Accordingly, it would be desirable to be able to compensate for offset, temperature and/or aging in a more accurate and reliable manner. Further, it may be desirable to achieve these improvements as part of an integrated solution that does not require an off-chip or external temperature measurement element. Additionally, it may be desirable to program RTC chips with customized temperature compensation profiles to achieve higher degrees of accuracy.

SUMMARY

The present invention is directed to clocks for electronic devices and, more particularly, to real-time clocks.

In accordance with one embodiment, a method is provided for correcting offset of a real-time clock that includes determining a frequency of an output of an oscillator, the frequency being represented as an integer (i) portion and a non-integer (ni) portion; and counting a first number (a) of “i” oscillations and counting a second number (b) of “i+x” oscillations by dithering between “i” and “i+x” oscillations, wherein an average of the first number (a) of “i” oscillations and the second number (b) of “i+x” oscillations is an effective number of oscillations that is approximately the same as the determined frequency.

In accordance with another embodiment, a method is provided for correcting offset of an oscillator of a real-time clock that includes determining a frequency of an output of an oscillator, the frequency being represented as an integer (i) portion and a non-integer (ni) portion; and counting a first number (a) of “i” oscillations and counting a second number (b) of “i+1” oscillations by dithering between “i” oscillations and “i+1” oscillations, wherein an average of the first number (a) of “i” oscillations and the second number (b) of “i+x” oscillations is an effective number of oscillations that is the same as or approximately the same as the determined frequency.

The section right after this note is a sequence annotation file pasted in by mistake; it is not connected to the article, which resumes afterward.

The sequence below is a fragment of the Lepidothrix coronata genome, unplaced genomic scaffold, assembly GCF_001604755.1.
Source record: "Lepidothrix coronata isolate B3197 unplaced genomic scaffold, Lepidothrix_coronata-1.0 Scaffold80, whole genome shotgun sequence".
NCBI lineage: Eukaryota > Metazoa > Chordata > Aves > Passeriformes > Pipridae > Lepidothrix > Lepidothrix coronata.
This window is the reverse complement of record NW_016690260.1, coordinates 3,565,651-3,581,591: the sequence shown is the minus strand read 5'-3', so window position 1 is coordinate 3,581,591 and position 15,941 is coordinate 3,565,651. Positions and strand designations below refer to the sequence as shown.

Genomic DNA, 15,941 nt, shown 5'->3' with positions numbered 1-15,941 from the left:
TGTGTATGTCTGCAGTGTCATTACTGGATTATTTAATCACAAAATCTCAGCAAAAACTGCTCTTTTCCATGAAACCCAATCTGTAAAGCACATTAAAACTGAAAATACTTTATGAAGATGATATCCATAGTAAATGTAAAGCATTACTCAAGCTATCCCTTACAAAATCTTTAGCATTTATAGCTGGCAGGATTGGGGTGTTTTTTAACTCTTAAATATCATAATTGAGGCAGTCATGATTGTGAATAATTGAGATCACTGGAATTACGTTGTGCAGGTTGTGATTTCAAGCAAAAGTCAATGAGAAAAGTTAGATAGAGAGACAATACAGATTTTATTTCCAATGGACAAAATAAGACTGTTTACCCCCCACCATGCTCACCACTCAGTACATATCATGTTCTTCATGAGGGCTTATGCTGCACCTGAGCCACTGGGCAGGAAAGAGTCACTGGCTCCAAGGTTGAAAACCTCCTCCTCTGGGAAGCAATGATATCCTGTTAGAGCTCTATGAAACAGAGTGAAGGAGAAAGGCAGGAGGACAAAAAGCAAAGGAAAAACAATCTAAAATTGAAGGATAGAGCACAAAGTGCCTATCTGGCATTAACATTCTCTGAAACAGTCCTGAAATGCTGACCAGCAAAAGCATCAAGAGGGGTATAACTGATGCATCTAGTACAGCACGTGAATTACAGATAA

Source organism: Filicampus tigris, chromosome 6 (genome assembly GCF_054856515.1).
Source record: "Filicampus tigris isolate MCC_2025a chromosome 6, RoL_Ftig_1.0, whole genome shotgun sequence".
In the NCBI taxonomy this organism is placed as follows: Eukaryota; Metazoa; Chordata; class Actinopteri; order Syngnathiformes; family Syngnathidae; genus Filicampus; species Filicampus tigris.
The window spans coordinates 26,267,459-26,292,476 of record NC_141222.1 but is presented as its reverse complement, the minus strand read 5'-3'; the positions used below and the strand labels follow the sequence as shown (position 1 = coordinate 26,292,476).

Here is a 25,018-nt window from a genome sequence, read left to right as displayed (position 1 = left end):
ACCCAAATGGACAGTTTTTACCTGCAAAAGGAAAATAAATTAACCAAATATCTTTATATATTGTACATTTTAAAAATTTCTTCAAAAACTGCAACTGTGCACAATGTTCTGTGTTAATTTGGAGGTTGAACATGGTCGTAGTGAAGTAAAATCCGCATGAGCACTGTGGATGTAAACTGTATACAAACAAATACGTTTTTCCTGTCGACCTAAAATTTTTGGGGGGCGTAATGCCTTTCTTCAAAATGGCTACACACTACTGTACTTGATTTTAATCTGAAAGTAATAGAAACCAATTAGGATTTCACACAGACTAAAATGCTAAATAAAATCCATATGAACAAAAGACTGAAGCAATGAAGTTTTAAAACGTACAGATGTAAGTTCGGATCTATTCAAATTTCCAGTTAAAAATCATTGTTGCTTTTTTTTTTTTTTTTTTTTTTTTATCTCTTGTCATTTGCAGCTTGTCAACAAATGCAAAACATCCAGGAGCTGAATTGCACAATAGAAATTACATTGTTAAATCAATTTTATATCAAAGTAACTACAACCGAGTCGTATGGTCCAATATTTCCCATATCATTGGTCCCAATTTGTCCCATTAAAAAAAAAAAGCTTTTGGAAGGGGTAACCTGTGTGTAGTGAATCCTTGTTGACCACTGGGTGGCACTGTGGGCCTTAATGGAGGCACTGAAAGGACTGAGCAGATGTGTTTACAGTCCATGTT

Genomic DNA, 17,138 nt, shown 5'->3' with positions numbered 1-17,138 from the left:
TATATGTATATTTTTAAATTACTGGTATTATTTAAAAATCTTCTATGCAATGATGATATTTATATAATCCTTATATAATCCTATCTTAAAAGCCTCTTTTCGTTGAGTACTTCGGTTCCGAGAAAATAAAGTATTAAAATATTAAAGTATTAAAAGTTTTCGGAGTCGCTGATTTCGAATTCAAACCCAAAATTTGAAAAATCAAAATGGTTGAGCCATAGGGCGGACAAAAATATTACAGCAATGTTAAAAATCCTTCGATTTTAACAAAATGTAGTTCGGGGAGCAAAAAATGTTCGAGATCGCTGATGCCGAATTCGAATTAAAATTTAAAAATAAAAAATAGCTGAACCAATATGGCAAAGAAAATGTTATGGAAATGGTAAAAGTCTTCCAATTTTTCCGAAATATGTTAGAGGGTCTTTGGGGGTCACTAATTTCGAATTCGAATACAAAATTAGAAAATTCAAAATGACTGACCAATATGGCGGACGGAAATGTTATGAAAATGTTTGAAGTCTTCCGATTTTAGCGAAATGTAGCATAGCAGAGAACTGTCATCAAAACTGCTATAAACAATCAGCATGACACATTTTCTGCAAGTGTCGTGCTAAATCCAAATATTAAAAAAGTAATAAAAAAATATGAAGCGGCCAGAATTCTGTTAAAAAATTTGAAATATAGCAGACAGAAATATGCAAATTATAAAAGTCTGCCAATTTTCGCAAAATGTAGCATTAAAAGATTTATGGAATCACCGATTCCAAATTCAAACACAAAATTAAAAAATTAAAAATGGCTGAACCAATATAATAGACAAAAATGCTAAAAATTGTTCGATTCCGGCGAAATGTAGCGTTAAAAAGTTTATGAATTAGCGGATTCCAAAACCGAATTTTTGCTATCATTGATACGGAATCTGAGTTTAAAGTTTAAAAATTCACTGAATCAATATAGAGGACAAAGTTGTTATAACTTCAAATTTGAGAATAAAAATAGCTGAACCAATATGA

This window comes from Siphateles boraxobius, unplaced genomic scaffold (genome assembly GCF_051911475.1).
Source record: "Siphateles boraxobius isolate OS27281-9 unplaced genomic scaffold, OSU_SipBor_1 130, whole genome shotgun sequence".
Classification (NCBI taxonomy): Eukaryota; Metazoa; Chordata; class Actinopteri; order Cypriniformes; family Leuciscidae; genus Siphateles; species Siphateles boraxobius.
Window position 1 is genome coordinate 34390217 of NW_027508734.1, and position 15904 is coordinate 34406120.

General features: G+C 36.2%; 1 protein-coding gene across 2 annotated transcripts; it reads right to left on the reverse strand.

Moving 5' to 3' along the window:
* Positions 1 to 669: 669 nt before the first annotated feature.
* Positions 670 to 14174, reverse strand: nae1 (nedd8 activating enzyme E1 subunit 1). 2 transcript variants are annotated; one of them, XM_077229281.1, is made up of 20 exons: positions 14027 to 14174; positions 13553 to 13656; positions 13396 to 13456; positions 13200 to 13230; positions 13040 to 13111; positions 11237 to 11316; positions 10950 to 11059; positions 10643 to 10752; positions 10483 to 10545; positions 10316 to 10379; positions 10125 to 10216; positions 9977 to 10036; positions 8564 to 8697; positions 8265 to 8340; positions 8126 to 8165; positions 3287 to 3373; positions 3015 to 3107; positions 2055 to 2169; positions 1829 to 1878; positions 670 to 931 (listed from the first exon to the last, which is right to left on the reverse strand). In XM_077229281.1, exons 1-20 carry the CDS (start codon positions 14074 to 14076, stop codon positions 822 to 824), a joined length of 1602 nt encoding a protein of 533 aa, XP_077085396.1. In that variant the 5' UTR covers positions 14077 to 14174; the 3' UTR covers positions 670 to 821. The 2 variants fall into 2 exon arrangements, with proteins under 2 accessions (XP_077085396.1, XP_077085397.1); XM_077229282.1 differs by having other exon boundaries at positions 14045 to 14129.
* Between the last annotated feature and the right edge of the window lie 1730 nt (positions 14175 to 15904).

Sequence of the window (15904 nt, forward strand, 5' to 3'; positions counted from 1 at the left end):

In accordance with still another embodiment, a method is provided for correcting offset of an oscillator of a real-time clock that includes determining a frequency of an output of an oscillator, the frequency being represented as an integer (i) portion and a non-integer (ni) portion; and counting a first number (a) of “i” oscillations and counting a second number (b) of “i+1” oscillations by dithering between “i” oscillations and “i+x” oscillations, wherein a ratio of (first number (a)*i)+(second number (b)*(i+x)/(first number (a)+second number (b)) is an effective number of oscillations that is the same as or approximately the same as the determined frequency.

In accordance with yet another embodiment, a real-time clock is provided that includes a frequency source, a counter coupled to the frequency source and being configured to generate a count value based on an output of the frequency source; and a controller coupled to the counter and being configured to adjust the counter to reflect the actual output of the frequency source by reading the count value from the counter based on the actual output of the frequency source to determine an actual frequency of the output of the frequency source, the frequency being represented as an integer (i) portion and a non-integer (ni) portion, counting a first number (a) of “i” oscillations and counting a second number (b) of “i+1” oscillations by dithering between “i” oscillations and “i+1” oscillations, wherein a ratio of (a*i)+(b*(i+1)/(a+b) is the same as or approximately the same as the determined frequency.

In accordance with still another embodiment, a system is provided for compensating for age-induced frequency variations of an oscillator that includes a counter; a controller coupled to the counter; and a non-volatile memory coupled to the controller, wherein an age of the oscillator is tracked using the non-volatile memory, and the output of the non-volatile memory is provided to the controller, the controller adjusting the counter based on the output of the controller.